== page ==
People
The majority of the population (85%) is comprised of the plains-dwelling Kinh people. The minority population is made up of 53 ethnic groupings. The best-known are the Tay, H'mong, Dao, White and Black Thai and the Hoa. Each has its own unique customs and dialect making them fascinating to visit. The population is 80 million. More than 60% are under 25. Life expectancy at birth is 68 years.

Electricity
220V, 50 Hz

Shopping
Vietnam is good for shopping. Hot items on the tourist market include lacquer-ware, mother-of-pearl inlay, and ceramics, colorful embroidered items (hangings, tablecloths, pillowcases, pajamas and robes), greeting cards with silk paintings on the front, woodblock prints, oil paintings, watercolors, blinds made of hanging bamboo beads, reed mats, carpets, jewelry and leatherwork. Ho Chi Minh City and Hanoi have the best choice when it comes to shopping but Hoi An in central Vietnam is also a very good place to look for souvenirs.

Currency Exchange
The currency is the Vietnamese Dong (VND). Notes are available in denominations of VND 100, 50, 20, 10, 5, 2, and 1 thousand, and 5, 2 and 1 hundred. Coins are no longer used. Exchange rate: 1 USD is roughly 22,600 VND. The USD is widely used in Vietnam's cities. The Euro is exchangable, but not as popular. Bring clean bank notes with you. Dirty ones might be refused. Larger notes (i.e. 100) often get a better exchange rate than smaller ones.

VISA, Master Card and American Express cards are accepted in major hotels, restaurants, and shops in the urban areas. Travellers Cheques are easily changeable at banks and moneychangers all over the country. Commissions are USD1 for a USD 100 TC at Vietcombank, USD 2 at ANZ Bank.

Public transport
Local inner-city bus systems are not good in Vietnam. Fortunately, there are other convenient ways of getting around. Taxis with meters are fairly cheap. The first two kilometers cost 12.000 VND and every subsequent 200 meters costs 1 thousand VND. The Cyclo, or pedicab offers easy, cheap and enjoyable transportation around Vietnam's cities. Riding a cyclo is also the best way to explore a city. The driver pedals behind you while you sit comfortably in the front and watch the movie of street life passing by. The average price for a ride is around US$0.20 per kilometer and is cheaper by time rather than distance. A typical price is US$1 per hour. Many of the drivers are also very knowledgable about their city and will speak at least some English or French or Russian.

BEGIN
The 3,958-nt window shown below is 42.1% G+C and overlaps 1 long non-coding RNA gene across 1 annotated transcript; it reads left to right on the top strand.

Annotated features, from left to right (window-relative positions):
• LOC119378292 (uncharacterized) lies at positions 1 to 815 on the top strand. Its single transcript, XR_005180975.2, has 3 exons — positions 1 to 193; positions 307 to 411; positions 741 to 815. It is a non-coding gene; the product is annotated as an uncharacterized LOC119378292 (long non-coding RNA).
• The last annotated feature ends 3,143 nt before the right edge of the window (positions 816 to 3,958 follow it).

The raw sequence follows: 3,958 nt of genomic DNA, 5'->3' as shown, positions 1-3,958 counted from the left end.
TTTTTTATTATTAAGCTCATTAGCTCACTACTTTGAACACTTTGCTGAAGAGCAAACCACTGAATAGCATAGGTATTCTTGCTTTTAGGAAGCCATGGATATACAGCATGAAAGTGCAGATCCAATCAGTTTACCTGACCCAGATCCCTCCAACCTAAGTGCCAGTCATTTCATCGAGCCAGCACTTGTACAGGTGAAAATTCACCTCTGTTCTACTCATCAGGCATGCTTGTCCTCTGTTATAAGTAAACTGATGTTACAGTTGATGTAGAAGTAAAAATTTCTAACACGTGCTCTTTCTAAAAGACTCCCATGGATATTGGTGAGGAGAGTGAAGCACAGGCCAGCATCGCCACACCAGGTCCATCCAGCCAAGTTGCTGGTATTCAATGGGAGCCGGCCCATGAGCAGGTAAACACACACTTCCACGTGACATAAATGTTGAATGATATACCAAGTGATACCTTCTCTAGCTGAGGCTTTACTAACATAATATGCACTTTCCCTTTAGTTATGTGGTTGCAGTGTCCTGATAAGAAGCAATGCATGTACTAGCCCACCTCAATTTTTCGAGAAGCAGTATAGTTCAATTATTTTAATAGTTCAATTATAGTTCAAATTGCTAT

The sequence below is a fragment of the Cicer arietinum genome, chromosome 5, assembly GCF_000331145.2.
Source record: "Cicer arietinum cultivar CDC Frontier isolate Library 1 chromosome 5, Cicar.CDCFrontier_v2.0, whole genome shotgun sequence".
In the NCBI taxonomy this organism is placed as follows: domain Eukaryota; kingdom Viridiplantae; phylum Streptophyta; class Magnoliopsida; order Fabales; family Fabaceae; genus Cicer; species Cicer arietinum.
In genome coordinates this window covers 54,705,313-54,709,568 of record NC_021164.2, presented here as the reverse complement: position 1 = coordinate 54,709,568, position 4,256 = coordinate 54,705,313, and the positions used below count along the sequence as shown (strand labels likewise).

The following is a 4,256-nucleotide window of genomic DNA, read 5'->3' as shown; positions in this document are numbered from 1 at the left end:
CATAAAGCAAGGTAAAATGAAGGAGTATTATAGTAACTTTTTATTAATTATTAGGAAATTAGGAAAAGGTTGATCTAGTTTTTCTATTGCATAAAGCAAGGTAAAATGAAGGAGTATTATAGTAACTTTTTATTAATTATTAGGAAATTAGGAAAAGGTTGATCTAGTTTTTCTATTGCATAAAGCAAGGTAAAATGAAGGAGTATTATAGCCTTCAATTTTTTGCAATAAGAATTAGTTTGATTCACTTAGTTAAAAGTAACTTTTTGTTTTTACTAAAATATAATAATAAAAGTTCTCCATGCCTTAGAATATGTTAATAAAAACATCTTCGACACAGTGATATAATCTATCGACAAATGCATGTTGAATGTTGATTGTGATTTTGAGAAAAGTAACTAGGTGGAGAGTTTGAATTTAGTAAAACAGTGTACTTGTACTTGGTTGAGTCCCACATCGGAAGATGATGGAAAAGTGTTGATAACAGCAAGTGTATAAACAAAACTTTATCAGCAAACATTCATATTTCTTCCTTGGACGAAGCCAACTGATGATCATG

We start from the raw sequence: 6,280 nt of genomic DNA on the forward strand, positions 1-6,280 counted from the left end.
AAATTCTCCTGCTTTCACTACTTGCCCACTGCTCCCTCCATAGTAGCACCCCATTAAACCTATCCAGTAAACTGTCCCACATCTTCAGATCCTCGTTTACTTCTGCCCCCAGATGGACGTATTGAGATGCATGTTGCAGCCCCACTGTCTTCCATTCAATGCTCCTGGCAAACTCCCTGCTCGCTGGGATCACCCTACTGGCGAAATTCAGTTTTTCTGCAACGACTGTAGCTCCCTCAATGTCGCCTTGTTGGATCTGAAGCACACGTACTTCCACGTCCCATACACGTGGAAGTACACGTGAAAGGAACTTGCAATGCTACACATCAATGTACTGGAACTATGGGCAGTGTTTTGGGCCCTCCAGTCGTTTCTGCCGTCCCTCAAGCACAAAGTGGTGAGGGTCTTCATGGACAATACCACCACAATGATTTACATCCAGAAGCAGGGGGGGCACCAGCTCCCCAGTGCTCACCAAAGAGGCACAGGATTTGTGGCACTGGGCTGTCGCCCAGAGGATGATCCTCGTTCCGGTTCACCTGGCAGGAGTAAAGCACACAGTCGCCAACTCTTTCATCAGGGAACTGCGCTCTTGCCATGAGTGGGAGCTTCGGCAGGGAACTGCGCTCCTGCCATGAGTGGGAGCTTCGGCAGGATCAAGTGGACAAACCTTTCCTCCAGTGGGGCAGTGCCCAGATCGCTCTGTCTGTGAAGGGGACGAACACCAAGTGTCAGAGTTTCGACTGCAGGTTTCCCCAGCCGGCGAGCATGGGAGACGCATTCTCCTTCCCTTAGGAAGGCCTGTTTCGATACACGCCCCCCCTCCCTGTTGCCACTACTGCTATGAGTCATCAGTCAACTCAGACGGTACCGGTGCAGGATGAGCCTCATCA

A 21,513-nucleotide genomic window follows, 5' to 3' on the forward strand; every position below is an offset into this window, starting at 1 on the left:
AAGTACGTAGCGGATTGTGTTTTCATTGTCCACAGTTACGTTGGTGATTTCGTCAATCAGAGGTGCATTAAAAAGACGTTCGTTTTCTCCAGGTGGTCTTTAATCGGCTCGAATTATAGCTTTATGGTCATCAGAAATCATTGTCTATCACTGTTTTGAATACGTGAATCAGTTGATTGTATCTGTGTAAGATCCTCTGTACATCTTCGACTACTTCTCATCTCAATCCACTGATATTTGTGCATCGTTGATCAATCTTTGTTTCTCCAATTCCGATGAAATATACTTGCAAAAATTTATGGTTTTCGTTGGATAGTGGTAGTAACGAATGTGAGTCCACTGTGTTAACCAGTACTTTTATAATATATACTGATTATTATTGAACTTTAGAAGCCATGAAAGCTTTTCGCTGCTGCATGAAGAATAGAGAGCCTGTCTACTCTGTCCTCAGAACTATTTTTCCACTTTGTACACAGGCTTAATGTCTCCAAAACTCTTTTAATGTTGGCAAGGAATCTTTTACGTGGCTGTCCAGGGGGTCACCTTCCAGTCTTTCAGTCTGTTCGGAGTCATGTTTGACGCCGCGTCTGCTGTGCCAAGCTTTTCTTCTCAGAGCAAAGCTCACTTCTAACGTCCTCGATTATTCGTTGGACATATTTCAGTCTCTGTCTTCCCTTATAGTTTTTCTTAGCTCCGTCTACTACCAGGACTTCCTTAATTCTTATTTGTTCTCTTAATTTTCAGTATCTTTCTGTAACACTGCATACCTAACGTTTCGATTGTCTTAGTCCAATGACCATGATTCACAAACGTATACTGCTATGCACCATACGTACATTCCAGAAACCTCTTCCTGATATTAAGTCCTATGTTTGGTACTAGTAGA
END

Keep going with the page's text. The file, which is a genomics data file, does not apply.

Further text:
Mail
Post offices are usually open from 8.00 am to 8 or 9.00 pm. Postcards cost about VND 10 thousand for a booklet of ten from the post office. Children also sell them, but they are more expensive. Don't be too annoyed by them, if they save you a trip to the post office it's probably worth paying a few dong more. A postcard to Europe/USA costs VND 5400, a letter VND 8400 (depending on the weight). They take about 2 weeks to be delivered.

Telephone

It is very easy to telephone inside Vietnam. All hotels will let you make local phone calls, many don't even charge you. International phone calls are possible from many post offices. At some places, international direct dialing (IDD) has become commonplace. There is a telephone card, the UniphoneKad. Cell phones are popular. If you have one you can buy a prepaid phone-card and own your private contact number while traveling in Vietnam. The system in Vietnam is GSM.

Internet access
The Internet was officially permitted in Vietnam in 1997. Access to online services is now available through cyber-cafes and computer terminals in the lobbies of guest houses and business centers in hotels. If you have an established Email account with a non-Vietnamese service provider, accessing your mail from Vietnam will require you to download your mail through a Web-based service such as Yahoo or Hotmail. This is easily done at cafes in cities like Hanoi, Saigon, Nha Trang, Hoi An, Danang and Hue. The Internet access fee is about 4000-5000 VND per hour.

About Vietnam Discovery -